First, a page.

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BPAS reveals new figures showing scores of women each year are forced to travel from Scotland for abortion care

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22 July 2023

New figures released today by the British Pregnancy Advisory Service (BPAS) show that in 2022, 65 women travelled from Scotland to England to access abortion care that is not provided within Scotland. This is an increase of 55% on 2021 and the highest number since before the pandemic.

Between January and May 2023, BPAS saw 35 clients from Scotland. If this trend continues, it is expected the charity will treat 85 women this year.

Today, BPAS is calling on the government to bring forward as a matter of urgency proposals for a centrally-commissioned service for the provision of abortion care up to the legal limit in Scotland – ensuring no more women are forced to travel for care. This must include the ability for women to access surgical abortion care, and to receive medical terminations within their own Health Board area.

BPAS is the largest abortion provider in the UK and has arrangements with all Scottish Health Boards to care for women who cannot receive care locally. These are predominantly women between 20 and 24 weeks of pregnancy which fall between an artificially-placed ‘local limit’ and the legal abortion time limit. BPAS also treats women who are seeking surgical abortions which, owing to a shortage of skills in Scotland, are not provided by most Health Boards.

Between 2019 and 2023 the local ‘time limit’ across different health boards has varied from under 16 weeks to 20 weeks. The week limit is now said to be 20 weeks across all mainland health boards, but BPAS continues to receive referrals from boards who don’t have capacity in the service to treat women before they reach 20 weeks, so may in practice be as early as 17 weeks. Of the 282 women who have travelled for treatment since 2019, 240 were over 20 weeks’ gestation when they were forced to travel.

BPAS Chief of Staff, Rachael Clarke said:

“Every year, Scotland forces women to travel to England to access legal, essential healthcare. These are women and girls who may be under the age of 16, who may have been raped, who may have severe learning disabilities, or who have never left Scotland before. As the cost of living crisis continues to bite, we expect to see the numbers of women forced to travel continue to rise.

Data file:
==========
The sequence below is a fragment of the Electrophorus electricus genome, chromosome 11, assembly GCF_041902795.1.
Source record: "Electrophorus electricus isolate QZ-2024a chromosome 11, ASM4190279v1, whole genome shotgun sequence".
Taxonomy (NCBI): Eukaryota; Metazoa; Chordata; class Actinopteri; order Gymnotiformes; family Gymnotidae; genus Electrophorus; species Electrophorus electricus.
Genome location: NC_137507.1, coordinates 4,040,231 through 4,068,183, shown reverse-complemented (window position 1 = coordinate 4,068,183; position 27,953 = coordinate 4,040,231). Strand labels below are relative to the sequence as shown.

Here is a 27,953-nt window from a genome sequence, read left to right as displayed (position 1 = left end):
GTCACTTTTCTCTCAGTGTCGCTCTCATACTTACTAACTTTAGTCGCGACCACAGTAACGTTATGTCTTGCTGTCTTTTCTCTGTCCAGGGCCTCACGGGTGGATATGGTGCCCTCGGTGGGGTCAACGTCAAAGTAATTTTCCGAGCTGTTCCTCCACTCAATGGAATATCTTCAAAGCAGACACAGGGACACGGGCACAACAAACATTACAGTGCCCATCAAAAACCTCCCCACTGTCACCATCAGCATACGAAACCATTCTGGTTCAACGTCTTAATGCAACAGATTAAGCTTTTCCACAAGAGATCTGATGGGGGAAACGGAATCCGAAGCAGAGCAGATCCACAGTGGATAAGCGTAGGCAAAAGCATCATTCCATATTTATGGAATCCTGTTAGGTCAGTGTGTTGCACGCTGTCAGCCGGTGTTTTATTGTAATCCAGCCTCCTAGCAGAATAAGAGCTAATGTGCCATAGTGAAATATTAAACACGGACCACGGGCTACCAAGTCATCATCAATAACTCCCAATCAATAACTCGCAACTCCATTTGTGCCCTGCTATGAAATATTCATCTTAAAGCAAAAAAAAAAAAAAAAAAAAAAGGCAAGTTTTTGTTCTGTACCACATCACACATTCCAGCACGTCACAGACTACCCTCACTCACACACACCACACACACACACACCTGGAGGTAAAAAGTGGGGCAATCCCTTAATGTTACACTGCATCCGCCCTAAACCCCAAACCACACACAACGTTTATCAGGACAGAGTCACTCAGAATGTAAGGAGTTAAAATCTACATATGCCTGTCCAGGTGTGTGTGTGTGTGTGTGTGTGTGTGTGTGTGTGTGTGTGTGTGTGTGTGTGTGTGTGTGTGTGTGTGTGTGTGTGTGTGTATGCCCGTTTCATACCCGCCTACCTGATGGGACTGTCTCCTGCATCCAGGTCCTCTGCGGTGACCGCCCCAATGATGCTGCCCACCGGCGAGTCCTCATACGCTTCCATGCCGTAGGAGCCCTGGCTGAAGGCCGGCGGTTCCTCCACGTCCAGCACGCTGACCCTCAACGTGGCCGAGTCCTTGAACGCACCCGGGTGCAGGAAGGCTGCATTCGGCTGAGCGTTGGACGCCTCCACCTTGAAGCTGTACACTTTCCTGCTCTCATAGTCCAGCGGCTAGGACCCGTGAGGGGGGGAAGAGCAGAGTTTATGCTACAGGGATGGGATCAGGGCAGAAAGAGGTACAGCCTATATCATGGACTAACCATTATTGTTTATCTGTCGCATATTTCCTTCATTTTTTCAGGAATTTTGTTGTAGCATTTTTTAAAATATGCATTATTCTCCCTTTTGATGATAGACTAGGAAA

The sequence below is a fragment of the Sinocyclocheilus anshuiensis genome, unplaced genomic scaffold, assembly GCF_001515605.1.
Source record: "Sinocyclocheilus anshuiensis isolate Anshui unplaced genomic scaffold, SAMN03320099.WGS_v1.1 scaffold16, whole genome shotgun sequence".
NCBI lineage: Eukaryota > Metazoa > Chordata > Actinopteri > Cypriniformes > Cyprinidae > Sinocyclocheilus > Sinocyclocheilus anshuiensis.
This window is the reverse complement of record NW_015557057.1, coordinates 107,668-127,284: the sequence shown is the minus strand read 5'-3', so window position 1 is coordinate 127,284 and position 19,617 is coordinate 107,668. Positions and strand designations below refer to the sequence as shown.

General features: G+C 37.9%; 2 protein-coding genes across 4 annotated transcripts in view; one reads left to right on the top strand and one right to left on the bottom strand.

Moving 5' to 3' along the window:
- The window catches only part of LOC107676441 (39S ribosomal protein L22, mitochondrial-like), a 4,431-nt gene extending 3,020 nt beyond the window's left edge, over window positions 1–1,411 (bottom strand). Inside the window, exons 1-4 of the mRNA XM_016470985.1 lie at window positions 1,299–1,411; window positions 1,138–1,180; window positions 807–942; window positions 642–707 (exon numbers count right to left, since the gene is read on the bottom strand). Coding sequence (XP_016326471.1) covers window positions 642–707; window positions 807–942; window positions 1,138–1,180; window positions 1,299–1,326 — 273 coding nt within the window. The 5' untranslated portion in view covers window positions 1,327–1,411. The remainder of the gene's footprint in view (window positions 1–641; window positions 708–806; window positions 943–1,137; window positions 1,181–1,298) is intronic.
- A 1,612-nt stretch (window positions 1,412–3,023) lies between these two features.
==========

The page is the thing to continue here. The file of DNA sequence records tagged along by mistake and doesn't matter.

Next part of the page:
“These are Scottish women in acute medical need, and despite years of campaigning, there has been no discernible progress from government or health boards in recognising their most basic moral responsibilities to their patients.

“BPAS will always be here for the women who need us – but as care professionals we know that the best possible thing for women is to receive the care they need at home, not hundreds of miles away.”

Back Off Scotland Co-Founder, Lucy Grieve said:

“It is unacceptable that after years of virtue signalling in the Scottish Parliament and media, we have seen a 55% increase in women having to travel to England to access abortion care. The government said that interventions made by them last summer would mean less women having to make the journey, but the opposite has happened, and the numbers are on the increase again.

“We have countless women getting in touch with us to share their stories of having to travel so far to get such basic care, and we are at a loss as to what the government are actually doing to rectify this issue. How is it possible that they have only just started putting together a national service spec almost a decade after research they commissioned that found the establishment of a mid-trimester service was “a necessity”.


For more information, please contact BPAS Chief of Staff, Rachael Clarke, on 07985 351751 or press@bpas.org

Notes to editors
Breakdown of the numbers of abortion procedures carried out on Scottish women who have travelled to England for treatment:













*Jan-May 2023


Breakdown of the numbers forced to travel to England for treatment by Scottish health board:


Clients 2019 – May 2023

Privately funded


Ayrshire & Arran HB


Borders HB


Dumfries & Galloway HB


Fife HB


Forth Valley


Grampian LHB


Greater Glasgow & Clyde HB


Highland LHB


Lanarkshire HB


Lothian HB


Tayside HB


Grand Total


About BPAS

The British Pregnancy Advisory Service, BPAS, is a charity that sees over 100,000 women a year for reproductive healthcare services including pregnancy counselling, abortion care, miscarriage management and contraception at clinics across Great Britain.

BPAS exists to further women’s reproductive choices. We believe all women should have the right to make their own decisions in and around pregnancy, from the contraception they use to avoid pregnancy right the way through to how they decide to feed their newborn baby, with access to evidence-based information to underpin their choices and high-quality services and support to exercise them.

BPAS also runs the Centre for Reproductive Research and Communication, CRRC. Through rigorous multidisciplinary research and impactful communication, the CRRC aims to inform policy, practice, and public discourse. You can find out more here.